Don't ask, don't tell : a hidden tool of oppression : single mother's beliefs, media, stereotypes, and stigma : a thesis presented in partial fulfilment of the requirements for the degree of Master of Arts in Psychology at Massey University, Manawatū, New Zealand

Thumbnail Image
Open Access Location
Journal Title
Journal ISSN
Volume Title
Massey University
The Author
As a social construction at structural level, stigma exerts significant impact on the wellbeing of individuals, yet within the socio-cultural and political landscape stigma is utilised as legitimate form of social control with few mechanisms for limitation – despite links to discrimination and prejudice. Previous literature has found associations between discrimination and long term ill-health of those targeted, with relationships identified between system-justification (belief in the justness of society) and threat cardiovascular reactivity. Dominant mainstream media have been identified performing a significant structural role in the propagation of stigma. Single mothers are stigmatised and targeted by media and society, with a growing body of research reporting health disparities for them in poorer psychological and physical health outcomes. The aim of this study was to explore single mothers’ system beliefs, views of media and their lived experience of stigma, whilst collecting contextual demographic and health data. Eleven women participated, watching mainstream media headlines with interviews conducted afterwards. A social constructionist orientation and thematic approach was employed to analyse the women’s talk. Thematic analysis revealed a hidden culture single mothers recognised underlying injustices. Where “Don’t Ask, Don’t Tell” has previously been utilised to ease participation for stigmatised individuals, this was identified in this study as a discourse of dehumanisation. Single mothers illuminate this as strategic practice employed by media, society, and institutions to mutual benefit, perpetuating single mothers’ oppression – irrespective of their adherence to neoliberal dogma.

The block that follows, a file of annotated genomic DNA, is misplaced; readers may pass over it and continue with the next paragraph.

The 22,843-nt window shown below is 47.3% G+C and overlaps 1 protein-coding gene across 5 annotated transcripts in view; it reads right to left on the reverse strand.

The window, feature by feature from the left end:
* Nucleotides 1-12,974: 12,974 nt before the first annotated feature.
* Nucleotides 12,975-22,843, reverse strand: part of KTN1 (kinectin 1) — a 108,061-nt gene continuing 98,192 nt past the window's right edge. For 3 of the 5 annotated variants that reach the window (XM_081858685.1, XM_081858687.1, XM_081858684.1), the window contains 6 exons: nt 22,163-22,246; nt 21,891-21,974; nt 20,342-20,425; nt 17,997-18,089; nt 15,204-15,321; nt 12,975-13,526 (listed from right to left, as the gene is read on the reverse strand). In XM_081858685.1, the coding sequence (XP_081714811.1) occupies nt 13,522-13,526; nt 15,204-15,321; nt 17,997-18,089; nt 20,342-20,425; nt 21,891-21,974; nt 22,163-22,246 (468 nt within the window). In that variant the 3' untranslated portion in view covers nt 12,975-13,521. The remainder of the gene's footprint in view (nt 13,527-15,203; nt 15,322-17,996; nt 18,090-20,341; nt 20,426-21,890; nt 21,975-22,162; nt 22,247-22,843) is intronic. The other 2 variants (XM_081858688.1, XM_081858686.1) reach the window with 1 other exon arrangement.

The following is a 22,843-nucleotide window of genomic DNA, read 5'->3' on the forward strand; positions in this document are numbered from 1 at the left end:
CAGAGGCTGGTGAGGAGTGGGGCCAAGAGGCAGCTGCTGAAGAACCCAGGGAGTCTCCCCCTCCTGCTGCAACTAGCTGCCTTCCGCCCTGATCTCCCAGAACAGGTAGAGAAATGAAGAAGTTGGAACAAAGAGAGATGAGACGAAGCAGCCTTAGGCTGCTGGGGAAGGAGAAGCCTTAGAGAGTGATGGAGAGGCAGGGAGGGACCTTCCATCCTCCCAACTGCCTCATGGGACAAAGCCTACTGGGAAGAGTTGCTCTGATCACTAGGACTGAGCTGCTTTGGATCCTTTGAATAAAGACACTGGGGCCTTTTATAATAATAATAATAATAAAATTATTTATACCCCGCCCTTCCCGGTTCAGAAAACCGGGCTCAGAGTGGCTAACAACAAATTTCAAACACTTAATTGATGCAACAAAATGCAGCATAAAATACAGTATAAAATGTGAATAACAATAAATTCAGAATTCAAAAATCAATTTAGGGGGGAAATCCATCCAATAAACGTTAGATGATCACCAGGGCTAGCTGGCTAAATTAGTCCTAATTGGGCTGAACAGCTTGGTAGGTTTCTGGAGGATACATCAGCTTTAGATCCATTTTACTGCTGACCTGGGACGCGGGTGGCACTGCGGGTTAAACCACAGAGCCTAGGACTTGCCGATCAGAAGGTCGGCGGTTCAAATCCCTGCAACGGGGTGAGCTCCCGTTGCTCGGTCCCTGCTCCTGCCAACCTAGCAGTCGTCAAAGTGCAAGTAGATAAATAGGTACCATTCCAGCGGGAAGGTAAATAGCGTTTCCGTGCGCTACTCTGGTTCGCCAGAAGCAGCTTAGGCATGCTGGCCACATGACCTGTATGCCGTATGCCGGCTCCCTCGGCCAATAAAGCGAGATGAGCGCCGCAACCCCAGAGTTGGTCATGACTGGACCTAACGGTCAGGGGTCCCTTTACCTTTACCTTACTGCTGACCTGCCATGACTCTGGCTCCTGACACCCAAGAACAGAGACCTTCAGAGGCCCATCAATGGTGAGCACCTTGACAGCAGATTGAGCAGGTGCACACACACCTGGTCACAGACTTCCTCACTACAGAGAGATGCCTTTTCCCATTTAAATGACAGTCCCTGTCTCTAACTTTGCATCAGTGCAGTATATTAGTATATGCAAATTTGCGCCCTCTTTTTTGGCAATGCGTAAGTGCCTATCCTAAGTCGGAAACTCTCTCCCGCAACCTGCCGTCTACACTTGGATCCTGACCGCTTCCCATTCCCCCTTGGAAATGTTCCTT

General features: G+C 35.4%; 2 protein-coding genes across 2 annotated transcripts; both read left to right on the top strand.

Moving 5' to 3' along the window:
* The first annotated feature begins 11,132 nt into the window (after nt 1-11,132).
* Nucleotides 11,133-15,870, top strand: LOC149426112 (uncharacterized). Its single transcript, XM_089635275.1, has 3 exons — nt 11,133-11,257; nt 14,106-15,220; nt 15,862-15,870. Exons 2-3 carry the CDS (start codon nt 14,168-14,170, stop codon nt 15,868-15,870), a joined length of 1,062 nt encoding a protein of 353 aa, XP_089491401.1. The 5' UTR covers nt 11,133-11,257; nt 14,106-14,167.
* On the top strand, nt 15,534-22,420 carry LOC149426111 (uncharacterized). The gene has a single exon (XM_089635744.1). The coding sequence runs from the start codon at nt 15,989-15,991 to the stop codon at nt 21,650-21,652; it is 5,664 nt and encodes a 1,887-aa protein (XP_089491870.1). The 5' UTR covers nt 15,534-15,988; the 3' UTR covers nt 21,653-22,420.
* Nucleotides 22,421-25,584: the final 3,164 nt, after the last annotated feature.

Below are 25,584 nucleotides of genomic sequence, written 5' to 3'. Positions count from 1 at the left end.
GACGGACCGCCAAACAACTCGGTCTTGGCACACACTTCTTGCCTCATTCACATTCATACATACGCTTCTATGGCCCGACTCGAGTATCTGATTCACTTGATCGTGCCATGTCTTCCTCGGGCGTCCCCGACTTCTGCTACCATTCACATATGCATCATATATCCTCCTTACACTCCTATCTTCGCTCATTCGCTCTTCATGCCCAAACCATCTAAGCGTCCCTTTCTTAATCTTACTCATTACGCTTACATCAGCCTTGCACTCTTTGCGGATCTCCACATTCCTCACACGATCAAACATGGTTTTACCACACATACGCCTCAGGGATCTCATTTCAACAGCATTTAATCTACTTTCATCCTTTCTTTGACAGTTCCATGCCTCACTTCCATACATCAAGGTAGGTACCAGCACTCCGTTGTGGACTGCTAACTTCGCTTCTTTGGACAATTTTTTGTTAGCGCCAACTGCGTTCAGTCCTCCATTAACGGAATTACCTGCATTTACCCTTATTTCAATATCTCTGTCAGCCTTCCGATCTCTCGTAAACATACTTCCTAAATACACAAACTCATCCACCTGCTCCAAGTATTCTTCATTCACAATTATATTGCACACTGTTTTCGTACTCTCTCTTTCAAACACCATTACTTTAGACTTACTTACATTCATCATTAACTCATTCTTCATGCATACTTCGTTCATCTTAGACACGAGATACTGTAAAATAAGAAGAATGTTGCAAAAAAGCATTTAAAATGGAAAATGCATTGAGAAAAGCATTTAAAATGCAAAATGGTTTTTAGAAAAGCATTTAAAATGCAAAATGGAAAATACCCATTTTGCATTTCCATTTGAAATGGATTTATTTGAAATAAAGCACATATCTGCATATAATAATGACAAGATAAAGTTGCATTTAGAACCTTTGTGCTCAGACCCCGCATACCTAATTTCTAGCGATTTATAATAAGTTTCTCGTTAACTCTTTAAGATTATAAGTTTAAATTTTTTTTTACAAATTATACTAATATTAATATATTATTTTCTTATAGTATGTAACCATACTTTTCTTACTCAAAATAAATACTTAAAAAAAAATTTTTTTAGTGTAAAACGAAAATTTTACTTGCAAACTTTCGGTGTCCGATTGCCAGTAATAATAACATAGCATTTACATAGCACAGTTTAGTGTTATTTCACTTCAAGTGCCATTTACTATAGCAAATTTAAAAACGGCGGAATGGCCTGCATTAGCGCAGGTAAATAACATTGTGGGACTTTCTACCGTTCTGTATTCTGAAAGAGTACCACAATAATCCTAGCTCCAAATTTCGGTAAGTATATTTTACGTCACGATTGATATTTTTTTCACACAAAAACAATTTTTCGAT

Single mothers, New Zealand, Attitudes, Stigma (Social psychology), Mass media and public opinion, Public welfare, Social aspects, single mothers, system-justification, health